As a result of his anti-American and pan-Islamist views, bin Laden was expelled from Saudi Arabia in 1992. He then moved his headquarters to Sudan, where he continued to plan and coordinate militant activities. In 1996, he relocated to Afghanistan, where he received support from the Taliban regime.
Terrorist Activities and 9/11 Attacks
Osama bin Laden’s involvement in terrorist activities continued to escalate. He orchestrated several attacks against American interests, including the 1998 United States embassy bombings in East Africa. These attacks led to the United States placing him on the FBI’s Most Wanted Terrorists and Most Wanted Fugitives lists.
However, bin Laden’s most infamous act was masterminding the September 11, 2001, terrorist attacks on the United States. These attacks, commonly known as 9/11, targeted the World Trade Center in New York City and the Pentagon in Washington, D.C., resulting in the deaths of nearly 3,000 people. The devastating consequences of 9/11 led the United States to launch the War on Terror and invade Afghanistan.
Manhunt and Demise
Following the 9/11 attacks, Osama bin Laden became the subject of an extensive international manhunt. He managed to evade capture for nearly a decade, hiding in various mountainous regions of Afghanistan and eventually finding refuge in Pakistan. His ability to evade capture for so long was a source of frustration and concern for governments worldwide.
On May 2, 2011, Osama bin Laden’s life came to an end. U.S. special operations forces located and killed him in a compound in Abbottabad, Pakistan. His death marked a significant milestone in the global fight against terrorism. Bin Laden’s body was buried at sea, and he was officially succeeded by his deputy, Ayman al-Zawahiri, on June 16, 2011.
Osama Bin Laden Legacy and Controversy
Osama bin Laden’s life and actions left a lasting impact on the world. While some saw him as a war hero for his role in opposing the Soviet occupation of Afghanistan, others viewed him as a divisive figure due to his advocacy for attacking civilian targets. His leadership of al-Qaeda and the 9/11 attacks resulted in widespread condemnation and the loss of innocent lives.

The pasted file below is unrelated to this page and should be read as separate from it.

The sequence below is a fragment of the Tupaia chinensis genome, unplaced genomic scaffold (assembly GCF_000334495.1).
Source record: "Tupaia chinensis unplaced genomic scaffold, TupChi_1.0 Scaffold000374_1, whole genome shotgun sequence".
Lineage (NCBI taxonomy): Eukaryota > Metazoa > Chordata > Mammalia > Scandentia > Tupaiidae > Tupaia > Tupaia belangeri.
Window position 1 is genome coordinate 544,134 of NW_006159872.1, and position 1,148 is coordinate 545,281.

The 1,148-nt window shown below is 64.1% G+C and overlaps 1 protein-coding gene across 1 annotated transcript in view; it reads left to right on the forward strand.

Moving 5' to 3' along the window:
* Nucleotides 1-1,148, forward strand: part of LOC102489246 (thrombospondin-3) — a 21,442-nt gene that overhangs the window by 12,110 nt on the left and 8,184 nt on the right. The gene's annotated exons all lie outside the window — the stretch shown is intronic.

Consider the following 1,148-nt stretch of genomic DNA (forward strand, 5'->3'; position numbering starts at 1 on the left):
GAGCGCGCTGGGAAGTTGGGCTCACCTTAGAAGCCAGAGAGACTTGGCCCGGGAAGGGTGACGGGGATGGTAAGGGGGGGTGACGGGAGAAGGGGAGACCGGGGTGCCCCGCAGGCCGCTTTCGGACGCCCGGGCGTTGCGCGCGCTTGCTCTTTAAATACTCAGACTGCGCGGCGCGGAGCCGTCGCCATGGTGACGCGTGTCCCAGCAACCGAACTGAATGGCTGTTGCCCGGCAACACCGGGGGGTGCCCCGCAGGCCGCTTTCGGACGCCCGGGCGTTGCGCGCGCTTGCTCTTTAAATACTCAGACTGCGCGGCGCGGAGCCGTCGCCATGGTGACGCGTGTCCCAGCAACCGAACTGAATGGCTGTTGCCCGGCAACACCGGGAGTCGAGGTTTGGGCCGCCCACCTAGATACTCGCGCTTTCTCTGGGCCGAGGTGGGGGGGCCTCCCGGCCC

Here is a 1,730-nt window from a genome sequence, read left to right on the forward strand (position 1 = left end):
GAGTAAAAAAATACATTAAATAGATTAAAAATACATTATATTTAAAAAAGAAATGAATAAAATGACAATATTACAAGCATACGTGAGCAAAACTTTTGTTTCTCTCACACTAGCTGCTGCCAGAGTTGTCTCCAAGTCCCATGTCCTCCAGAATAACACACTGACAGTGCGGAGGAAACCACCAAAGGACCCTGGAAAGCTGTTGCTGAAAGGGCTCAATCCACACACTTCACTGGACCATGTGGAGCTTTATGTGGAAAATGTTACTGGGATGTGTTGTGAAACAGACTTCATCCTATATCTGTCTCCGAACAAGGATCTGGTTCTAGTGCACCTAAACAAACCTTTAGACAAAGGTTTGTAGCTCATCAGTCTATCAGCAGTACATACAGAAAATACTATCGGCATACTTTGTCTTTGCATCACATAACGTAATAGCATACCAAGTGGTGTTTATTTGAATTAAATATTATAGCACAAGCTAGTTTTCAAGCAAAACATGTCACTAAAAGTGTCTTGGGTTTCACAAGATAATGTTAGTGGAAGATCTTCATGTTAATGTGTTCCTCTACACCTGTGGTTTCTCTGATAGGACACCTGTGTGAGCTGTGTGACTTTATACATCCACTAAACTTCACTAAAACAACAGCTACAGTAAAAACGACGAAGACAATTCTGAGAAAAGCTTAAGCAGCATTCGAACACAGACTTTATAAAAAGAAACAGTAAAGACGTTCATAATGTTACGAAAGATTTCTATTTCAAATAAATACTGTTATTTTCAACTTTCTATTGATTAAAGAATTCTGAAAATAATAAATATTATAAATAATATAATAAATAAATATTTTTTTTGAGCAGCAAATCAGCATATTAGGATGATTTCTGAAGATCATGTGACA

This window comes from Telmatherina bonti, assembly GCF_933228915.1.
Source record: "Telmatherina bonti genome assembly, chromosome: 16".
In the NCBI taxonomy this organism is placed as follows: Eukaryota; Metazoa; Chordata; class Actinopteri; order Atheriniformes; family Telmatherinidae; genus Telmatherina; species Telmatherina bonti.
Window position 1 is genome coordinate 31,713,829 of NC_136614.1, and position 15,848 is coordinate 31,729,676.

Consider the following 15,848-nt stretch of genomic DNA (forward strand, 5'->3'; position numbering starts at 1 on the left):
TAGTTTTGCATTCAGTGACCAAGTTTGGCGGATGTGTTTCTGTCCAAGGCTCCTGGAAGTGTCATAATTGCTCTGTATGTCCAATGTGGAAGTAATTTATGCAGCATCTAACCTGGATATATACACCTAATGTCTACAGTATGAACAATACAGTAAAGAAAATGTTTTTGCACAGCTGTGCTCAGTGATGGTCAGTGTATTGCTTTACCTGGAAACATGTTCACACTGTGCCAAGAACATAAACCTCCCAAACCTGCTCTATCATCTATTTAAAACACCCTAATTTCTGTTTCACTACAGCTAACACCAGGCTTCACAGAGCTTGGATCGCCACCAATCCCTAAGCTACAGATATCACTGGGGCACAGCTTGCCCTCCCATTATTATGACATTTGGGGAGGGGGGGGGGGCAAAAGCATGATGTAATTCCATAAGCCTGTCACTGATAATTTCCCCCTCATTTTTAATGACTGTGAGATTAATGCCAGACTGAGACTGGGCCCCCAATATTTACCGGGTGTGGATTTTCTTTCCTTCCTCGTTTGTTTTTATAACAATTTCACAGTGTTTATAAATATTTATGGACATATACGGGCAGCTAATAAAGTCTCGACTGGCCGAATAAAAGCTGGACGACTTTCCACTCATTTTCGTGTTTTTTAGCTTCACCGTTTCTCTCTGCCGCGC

Bin Laden’s ability to mobilize support and resources for his cause demonstrated his organizational skills and charismatic influence. He became an influential ideologue in the Islamic world, providing a voice to those who harbored grievances against Western imperialism. However, his actions also made him a symbol of mass murder and terrorism in the eyes of many in the Western world.
In conclusion, Osama bin Laden’s life was marked by a journey from privilege to infamy. His role as the founder of al-Qaeda and mastermind of the 9/11 attacks will forever be etched in history. While he garnered support and admiration in some quarters, he also sowed fear and destruction on a global scale. Osama bin Laden’s legacy remains a complex and controversial chapter in the ongoing struggle against terrorism.
When was Osama bin Laden killed?
Osama bin Laden, the person who started the group called al-Qaeda, was killed on May 2, 2011. He was shot and killed by United States Navy SEALs from SEAL Team Six in a place called Abbottabad in Pakistan.
How many people died in the Pentagon on 9/11?
On September 11, 2001, when the terrible attacks happened, 2,996 people lost their lives. This includes 2,977 people who were victims and 19 hijackers who did bad things and also died.
What was the fourth hijacked plane on 9/11?
On the sad day of the 9/11 attacks, there were four airplanes that got taken over by terrorists. The fourth plane was called United Airlines Flight 93.
How many firefighters died on 9/11?
The 9/11 attacks in 2001 were very tragic, and they caused the deaths of 2,996 people. Among these people were 2,977 victims, and some of them were brave firefighters who lost their lives trying to save others.
What group did Osama bin Laden lead?
Osama bin Laden was the leader of a group called al-Qaeda. This group was involved in many terrorist attacks against the United States and other places.